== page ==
[Editors note: Written by Rachel – the Titus 2 Homemaker.]
As an avid genealogist, I found the Flip-Pal mobile scanner while looking for scanning solutions that balanced ease and quality.
The first project I attempted was using the EasyStitch software to save and stitch this large poster my youngest students made.
It’s about two-and-a-half feet high and three feet across. Unfortunately, I made some mistakes along the way that forced me to re-scan the poster multiple times. Let me tell you about what I did wrong so you can get it right the first time.
The first time I scanned the poster and ran the software, the eventual output was simply an error message. Insufficient overlap. The software couldn’t discern which scans to stitch where.
The back side of the scanner has lines etched into the window, specifically for the purpose of showing where to line up the scanner for adequate overlap.
Too Much Overlap
At the other extreme is having too much overlap. This can be a little tricky when you’re trying not to skimp on the overlap and not to miss the edges of the image, but be careful not to duplicate your content by overlapping the scans too far.
If there is duplicate material in the scans, the EasyStitch software tries to fit them in, and you end up with something really wonky, like this.
The key is to go back and scan more carefully, ensuring you haven’t gone over the same areas twice. The trick in the next section can help, too.
Even if you don’t have too little overlap (in general) or too much overlap, you can still have gaps. I was actually pretty impressed that when I scanned the poster the second time, and got sufficient overlap, the software was able to stitch together virtually the entire picture – even though I’d missed a spot. It simply left a hole.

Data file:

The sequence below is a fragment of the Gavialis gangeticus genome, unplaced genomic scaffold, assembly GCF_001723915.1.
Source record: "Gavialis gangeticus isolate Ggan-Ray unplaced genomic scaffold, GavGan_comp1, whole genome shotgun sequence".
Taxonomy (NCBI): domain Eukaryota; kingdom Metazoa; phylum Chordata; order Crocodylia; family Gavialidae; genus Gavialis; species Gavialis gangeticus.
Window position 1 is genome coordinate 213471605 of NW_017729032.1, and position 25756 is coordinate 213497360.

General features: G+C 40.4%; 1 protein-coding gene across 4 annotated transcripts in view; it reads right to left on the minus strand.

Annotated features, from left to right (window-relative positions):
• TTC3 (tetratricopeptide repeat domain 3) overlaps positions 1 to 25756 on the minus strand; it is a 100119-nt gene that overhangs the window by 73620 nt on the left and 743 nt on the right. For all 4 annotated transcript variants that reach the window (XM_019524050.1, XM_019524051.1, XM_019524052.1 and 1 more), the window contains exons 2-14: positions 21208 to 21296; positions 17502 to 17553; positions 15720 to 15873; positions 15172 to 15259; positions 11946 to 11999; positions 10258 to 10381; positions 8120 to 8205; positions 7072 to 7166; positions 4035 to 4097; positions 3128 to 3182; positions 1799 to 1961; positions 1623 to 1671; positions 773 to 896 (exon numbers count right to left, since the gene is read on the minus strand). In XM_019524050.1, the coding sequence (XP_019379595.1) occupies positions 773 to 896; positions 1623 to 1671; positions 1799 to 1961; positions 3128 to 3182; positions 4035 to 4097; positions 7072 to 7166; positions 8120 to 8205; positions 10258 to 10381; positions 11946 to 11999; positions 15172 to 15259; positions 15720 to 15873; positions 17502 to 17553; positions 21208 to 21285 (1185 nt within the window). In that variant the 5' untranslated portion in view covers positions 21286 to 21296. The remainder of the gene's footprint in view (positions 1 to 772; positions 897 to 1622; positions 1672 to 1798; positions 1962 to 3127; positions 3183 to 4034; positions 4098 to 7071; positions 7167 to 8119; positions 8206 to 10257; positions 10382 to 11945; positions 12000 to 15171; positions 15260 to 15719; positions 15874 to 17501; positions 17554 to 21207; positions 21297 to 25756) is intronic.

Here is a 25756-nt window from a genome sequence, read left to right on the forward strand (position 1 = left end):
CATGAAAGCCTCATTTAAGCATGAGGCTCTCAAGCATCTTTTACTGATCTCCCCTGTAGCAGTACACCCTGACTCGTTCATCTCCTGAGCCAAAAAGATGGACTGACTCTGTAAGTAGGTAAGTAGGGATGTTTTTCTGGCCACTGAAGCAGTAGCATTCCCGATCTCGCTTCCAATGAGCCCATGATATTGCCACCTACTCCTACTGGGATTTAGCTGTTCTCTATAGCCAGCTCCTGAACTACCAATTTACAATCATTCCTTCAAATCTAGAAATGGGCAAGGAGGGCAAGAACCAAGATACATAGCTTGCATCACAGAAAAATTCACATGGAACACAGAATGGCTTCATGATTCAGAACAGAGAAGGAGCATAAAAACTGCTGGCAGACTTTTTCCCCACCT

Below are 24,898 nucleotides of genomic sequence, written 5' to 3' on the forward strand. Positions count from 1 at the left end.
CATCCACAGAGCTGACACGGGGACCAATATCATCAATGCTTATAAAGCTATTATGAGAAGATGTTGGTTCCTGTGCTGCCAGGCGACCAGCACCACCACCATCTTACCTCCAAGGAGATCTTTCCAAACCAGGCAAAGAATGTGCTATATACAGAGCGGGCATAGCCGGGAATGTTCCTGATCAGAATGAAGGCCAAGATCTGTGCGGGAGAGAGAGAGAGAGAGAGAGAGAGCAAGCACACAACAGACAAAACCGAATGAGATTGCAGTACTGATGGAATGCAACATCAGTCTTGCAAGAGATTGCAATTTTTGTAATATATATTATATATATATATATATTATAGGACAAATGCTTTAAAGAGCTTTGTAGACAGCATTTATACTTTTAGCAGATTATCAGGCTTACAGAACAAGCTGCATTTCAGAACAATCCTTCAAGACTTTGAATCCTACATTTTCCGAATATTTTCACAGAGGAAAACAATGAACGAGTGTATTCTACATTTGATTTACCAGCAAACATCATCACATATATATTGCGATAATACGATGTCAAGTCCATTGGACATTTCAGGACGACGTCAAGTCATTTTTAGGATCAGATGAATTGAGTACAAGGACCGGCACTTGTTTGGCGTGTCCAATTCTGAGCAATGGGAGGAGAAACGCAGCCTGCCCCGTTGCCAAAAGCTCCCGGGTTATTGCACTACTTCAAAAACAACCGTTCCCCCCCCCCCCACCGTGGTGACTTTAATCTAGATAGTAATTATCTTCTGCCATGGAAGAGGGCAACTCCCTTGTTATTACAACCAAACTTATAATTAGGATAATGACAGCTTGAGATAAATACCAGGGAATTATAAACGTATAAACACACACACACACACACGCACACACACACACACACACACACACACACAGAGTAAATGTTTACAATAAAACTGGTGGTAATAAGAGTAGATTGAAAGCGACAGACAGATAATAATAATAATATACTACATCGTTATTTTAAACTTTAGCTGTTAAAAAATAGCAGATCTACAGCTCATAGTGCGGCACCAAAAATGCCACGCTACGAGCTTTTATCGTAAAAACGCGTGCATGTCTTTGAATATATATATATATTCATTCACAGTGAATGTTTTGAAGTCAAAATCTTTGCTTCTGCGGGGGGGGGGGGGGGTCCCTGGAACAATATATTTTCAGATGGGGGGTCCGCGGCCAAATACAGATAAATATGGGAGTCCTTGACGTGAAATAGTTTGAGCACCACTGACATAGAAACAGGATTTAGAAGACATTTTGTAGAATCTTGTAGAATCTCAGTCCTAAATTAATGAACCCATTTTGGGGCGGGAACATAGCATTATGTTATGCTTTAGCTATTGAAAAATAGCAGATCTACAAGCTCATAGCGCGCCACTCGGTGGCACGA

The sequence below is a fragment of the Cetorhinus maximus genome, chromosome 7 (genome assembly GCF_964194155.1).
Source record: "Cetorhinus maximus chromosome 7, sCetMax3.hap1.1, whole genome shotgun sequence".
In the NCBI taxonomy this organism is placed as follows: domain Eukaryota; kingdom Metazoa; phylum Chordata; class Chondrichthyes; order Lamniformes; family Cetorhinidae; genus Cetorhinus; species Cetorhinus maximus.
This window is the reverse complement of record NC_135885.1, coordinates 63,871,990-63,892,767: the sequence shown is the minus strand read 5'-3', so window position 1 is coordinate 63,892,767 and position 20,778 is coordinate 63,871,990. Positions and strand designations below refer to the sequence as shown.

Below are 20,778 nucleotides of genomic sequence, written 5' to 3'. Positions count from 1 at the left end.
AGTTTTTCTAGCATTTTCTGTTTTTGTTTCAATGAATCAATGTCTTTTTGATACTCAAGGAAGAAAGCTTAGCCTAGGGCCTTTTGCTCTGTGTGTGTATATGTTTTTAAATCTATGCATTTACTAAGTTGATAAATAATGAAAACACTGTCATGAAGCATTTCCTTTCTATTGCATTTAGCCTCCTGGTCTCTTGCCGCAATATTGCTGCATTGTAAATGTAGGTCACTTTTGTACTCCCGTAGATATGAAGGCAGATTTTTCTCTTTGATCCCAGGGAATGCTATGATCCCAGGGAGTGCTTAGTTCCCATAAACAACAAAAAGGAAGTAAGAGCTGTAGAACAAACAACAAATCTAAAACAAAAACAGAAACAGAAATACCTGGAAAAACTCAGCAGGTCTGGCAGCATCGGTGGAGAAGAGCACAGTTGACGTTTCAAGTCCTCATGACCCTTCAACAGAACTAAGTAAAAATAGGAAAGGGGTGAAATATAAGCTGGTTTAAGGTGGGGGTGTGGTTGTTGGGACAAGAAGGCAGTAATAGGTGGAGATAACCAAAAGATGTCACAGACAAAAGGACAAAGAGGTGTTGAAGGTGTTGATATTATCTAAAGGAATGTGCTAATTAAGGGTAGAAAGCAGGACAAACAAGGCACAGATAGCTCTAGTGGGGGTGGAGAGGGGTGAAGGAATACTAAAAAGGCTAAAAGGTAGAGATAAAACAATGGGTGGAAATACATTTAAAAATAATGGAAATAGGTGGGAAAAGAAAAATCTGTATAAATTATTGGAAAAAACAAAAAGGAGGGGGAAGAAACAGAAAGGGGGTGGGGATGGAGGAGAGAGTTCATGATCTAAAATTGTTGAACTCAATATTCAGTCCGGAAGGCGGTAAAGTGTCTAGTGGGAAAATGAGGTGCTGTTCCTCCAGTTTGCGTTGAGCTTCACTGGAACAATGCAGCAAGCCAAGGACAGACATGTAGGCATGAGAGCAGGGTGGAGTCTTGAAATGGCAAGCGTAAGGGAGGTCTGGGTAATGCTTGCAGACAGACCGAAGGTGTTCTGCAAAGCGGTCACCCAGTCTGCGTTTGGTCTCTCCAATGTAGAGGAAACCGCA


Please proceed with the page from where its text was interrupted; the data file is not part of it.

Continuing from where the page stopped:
With a small piece, it’s easy to keep everything lined up. Some larger pieces, like quilts, might offer built-in guide lines. But with a large, somewhat random image like the ocean collage I was scanning, there are no clear lines. Missing spots is pretty easy to do.
The folks at Flip-Pal suggested the use of a yardstick to keep everything lined up. I’m not sure whether or not my manner of using the yardstick is what they intended, but it was a considerable help. All I did was lay the yardstick across the image:
Then I butted the Flip-Pal mobile scanner against the ruler, so I was able to simply slide it along as I moved to each new scan. That way I only had to line up the scanner once on each row, and then the yardstick did all the work to make sure I wasn’t drifting up or down. This gave me a much more workable result.
One last detail you’ll notice is the black edges. That’s because the piece of paper my children used for their poster didn’t have even edges, so the resultant scan is necessarily a but uneven. The black is where there was nothing to scan. This is no big deal; I just went into my photo software, selected the black, and changed it to white. (Depending on your needs, you could also just crop off the edges.)
And now my children’s work is preserved with much better
quality and integrity than a snapshot full of weird shadows.